I enjoyed going straight from Brave New World to Neptune Frost. It was like journeying from utopias past to utopias present. Neptune Frost defies easy explanation. To start off with my brain was furiously trying to work it all out as it went along but I had to let that go. I experienced the music and the action and the visuals. It is there now inside my mind and I get the feeling it may be changing things as yet unbeknownst to me in there. Unanimous goldmine!

Neptune Frost film poster, highlight since the revivial of the Bristol Utopian Book Collective

What a difference 198 days makes

The official relaunch or revival of the Bristol Utopian Book Collective after lockdown took place in April 2022 as part of the People’s Republic of Stoke’s Croft School of Activism. On that occasion, two people arrived to the meeting. We had a wonderful discussion centred around The Deep by Rivers Solomon. But given the low turnout for what was a relatively well publicised event, I wondered if there was any appetite for continuing the book group.

I was already mulling over ideas for an offline, meetings-free Utopias Club. It involved newsletters and badges and I might still do it one day. But thankfully Emma and Nathan, who had joined me that day, were full of enthusiasm for the book group. I felt somewhat obliged to arrange another meeting. On that great and successful November evening only six months later I was grateful to them that I did.

It’s brill to have the group up and running again. If you’d like to join us, check out our upcoming events here.

Recommended utopian books for kids

Group photo of attendees of the Oscar's Tower of Flowers utopia for kids event
Group photo from utopian books for kids event, with author Lauren Tobia holding copies of her picture book Oscar's Tower of Flowers
Bristol Utopian Book Collective co-founder Rob Bryher, author and illustrator Lauren Tobia, and participants in our kids’ book event.

Bristol Utopian Book Collective recently hosted a children’s book group as part of the PRSC School of Activism. I selected Oscar’s Tower of Flowers by local Bristol author and illustrator Lauren Tobia as our book to discuss. Being up for a bit of activism, Tobia joined us for the event and talked us through the story of her beautiful wordless book.

As mother to a young child and a critic of literary eco-utopias, the two sometimes crossover when reading bedtime stories. Some seemingly innocent books are horrendous when seen through an ecocritical lens (I’m looking at you, Babar). Oscar’s Tower of Flowers, however, has so many reasons to recommend it.

Cover art and review for Oscar's Tower of Flowers

Here are my reasons for recommending Oscar’s Tower of Flowers, plus more utopian book recommendations for kids.

1. The love of plants

Oscar cares for the plants and the plants care for him, making him feel better while his Mum is away. That we can have mutual loving relationships with plants and thrive when we live alongside nature is shown in a way that even the youngest readers can understand.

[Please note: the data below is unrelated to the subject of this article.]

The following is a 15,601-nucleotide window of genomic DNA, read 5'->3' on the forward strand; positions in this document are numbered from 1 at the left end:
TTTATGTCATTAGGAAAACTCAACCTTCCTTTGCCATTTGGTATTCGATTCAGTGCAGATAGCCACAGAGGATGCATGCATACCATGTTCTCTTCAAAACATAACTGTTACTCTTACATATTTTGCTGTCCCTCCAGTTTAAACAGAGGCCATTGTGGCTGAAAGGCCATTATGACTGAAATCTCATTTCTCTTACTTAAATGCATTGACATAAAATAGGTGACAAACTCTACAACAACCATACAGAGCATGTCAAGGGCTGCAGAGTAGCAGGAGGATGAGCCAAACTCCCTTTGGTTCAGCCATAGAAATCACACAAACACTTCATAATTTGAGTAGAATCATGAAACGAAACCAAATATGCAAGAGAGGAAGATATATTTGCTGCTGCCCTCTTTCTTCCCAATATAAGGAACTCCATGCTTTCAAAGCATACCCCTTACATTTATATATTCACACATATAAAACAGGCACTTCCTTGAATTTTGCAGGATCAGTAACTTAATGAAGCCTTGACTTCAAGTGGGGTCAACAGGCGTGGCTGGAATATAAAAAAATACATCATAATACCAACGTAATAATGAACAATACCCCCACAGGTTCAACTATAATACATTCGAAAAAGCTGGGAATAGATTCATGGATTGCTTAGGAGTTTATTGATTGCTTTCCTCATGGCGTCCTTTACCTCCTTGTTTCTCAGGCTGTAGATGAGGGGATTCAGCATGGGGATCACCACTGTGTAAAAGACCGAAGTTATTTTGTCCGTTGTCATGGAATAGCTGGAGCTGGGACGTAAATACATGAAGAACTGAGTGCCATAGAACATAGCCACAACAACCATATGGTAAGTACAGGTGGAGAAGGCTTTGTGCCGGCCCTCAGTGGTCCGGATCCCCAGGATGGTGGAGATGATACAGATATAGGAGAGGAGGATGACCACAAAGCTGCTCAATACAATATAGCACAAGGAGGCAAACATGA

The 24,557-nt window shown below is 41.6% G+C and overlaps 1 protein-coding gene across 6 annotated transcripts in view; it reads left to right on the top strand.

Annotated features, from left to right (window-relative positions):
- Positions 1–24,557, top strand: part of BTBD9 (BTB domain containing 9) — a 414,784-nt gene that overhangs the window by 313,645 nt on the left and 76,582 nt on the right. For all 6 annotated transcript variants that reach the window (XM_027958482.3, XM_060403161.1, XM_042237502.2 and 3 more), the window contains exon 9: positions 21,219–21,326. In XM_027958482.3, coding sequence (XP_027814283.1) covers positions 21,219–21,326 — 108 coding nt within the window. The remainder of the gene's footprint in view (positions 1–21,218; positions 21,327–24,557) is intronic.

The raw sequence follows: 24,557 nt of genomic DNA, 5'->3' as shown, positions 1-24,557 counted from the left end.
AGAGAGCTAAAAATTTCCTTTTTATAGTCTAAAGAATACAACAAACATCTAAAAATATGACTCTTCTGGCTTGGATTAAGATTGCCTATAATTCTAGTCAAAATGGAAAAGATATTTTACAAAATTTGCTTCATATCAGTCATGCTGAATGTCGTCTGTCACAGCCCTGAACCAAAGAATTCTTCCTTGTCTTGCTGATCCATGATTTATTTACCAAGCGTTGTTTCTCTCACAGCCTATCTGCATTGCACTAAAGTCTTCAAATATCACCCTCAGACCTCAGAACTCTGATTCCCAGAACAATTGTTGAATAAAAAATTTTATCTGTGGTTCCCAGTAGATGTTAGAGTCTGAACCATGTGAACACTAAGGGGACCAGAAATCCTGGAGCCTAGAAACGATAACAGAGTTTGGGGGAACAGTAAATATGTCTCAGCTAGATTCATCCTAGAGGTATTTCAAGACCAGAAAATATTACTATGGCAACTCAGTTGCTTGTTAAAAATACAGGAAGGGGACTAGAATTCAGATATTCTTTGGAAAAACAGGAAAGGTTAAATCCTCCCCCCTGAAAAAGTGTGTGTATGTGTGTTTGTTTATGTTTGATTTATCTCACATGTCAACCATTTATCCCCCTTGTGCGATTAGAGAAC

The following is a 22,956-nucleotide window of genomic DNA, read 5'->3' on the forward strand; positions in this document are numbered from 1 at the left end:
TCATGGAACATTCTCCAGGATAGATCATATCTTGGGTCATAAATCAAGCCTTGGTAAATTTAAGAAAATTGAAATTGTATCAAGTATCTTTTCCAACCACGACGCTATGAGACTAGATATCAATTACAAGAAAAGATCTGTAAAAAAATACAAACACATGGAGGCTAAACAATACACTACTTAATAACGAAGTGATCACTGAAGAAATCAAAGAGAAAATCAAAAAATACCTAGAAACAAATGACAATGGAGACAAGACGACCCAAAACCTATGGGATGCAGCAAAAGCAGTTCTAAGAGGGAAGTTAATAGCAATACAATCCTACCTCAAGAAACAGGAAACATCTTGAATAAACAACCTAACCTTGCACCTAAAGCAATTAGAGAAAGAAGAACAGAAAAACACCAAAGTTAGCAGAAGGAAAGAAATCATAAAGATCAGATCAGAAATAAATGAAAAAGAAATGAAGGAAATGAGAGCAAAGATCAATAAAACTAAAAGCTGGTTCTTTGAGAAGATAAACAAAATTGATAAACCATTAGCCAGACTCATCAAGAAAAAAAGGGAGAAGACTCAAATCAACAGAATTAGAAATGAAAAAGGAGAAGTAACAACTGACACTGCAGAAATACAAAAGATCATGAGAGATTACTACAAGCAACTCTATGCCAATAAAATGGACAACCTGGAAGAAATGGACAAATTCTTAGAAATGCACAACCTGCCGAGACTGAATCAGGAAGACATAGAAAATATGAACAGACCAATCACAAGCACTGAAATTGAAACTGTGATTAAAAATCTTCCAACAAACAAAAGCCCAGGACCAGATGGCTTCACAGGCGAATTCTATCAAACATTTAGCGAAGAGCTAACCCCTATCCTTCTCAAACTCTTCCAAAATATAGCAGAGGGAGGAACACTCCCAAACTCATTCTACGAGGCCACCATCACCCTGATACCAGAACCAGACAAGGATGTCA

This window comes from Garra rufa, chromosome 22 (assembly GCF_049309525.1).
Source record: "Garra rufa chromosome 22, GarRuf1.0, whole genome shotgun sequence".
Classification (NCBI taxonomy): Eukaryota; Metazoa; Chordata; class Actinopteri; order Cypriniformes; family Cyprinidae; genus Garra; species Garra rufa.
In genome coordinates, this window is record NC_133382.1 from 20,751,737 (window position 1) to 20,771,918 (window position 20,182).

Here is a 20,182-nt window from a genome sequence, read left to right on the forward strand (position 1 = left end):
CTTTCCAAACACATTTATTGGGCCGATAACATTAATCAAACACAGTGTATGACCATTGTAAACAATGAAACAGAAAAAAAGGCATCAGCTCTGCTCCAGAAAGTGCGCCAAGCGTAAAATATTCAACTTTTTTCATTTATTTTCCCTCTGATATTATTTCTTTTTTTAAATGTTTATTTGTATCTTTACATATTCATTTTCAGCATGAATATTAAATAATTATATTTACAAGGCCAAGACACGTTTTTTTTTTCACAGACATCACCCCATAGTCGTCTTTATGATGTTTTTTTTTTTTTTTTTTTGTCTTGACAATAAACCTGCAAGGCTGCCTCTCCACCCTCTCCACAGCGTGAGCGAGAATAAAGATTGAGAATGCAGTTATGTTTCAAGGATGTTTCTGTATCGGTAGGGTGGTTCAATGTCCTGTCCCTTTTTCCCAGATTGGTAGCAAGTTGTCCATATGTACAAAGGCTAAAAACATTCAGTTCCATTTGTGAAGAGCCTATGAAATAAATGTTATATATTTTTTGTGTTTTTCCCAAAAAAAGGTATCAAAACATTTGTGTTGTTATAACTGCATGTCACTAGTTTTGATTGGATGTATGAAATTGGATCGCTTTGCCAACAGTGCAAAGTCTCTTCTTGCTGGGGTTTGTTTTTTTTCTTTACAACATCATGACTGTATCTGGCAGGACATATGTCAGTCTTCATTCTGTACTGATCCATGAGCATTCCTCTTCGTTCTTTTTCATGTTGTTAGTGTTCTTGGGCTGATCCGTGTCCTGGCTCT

2. Nature without the capital ‘N’

Not every kid has access to capital ‘N’ Nature: kingfishers and otters and woodpeckers and whatnot. Oscar’s Tower of Flowers shows you can plant a seed in a yoghurt pot in a flat in a towerblock and notice your connection to nature. Just like that, nature is everywhere.

3. Inclusivity

Based on some (most) books you might think nature is for white middle class people. It’s a joy that Oscar’s Tower of Flowers shows a diverse range of people, all having their lives enriched by plants.

4. Community

Connecting with nature for self-care could seem individualistic, but not in Oscar’s Tower of Flowers. ‘Spot the difference’ illustrations inside the front and back covers show the whole community transformed, literally and figuratively growing together.

5. Activism

When Oscar’s flat is overrun with plants, he shares them with his neighbours. He doesn’t set up a plant sale and make a bit of pocket money for himself. He knocks on doors and gives plants away as gifts. The change he’s made at home spills out beyond the borders of his flat and changes the lives of others.

More utopian books for kids…

Utopian books for kids: Change Sings by Amanda Gorman

My son’s school have recently read Amanda Gorman’s Change Sings and written poems about the changes they want to see in the world. Their responses focused a lot on not dropping litter, keeping plastics out of the ocean and driving electric instead of petrol or diesel cars.

It’s sobering that we need to teach our kids they are inheriting a world that’s messed up and in need of a lot of change. But we also need to confront the magnitude of the changes they need to imagine, beyond doing the recycling.

Change Sings covers a much wider range of concerns than pollution, despite these not all being teased out at school. The student body is mostly white and affluent and presumably the kids were responding to the world they see around them, most obviously litter in the streets and cars on the roads.

To help my son see beyond his own experience and maybe understand Change Sings more deeply, my next book purchase for him is going to be Usborne’s lift the flap book What Is Racism?

Mr Tiger Goes Wild by Peter Brown

My personal interpretation of Mr. Tiger Goes Wild is it challenges the separation of culture and nature in Western ideology. Bear with me.

Mr. Tiger lives in a town house and wears formal attire, right up to the top hat. But he has wilder instincts he needs to express. He starts going about on all fours, roaring, and eventually takes off his clothes and swims in the fountain. His neighbours banish him to the wilderness.

However, his place isn’t in the wilderness either. He gets lonely and misses civilisation. So he comes back. And he finds that people in the town have wilded up a bit. Some animals do choose to go on all fours. Some aren’t fully clothed. Things are loosening up and he can be his own mix of wild and civilised.

There could be many other alternate readings of this book. Maybe it’s about someone who wants to express their gender or sexuality and still be accepted by their community. Perhaps it’s about neurodivergence and the struggle to flourish when you have a hard time fitting in with society’s ‘rules’. To me, it’s about the false separation of humanity and nature, and understanding ourselves best as a part of nature, not apart from it. Very eco-utopian.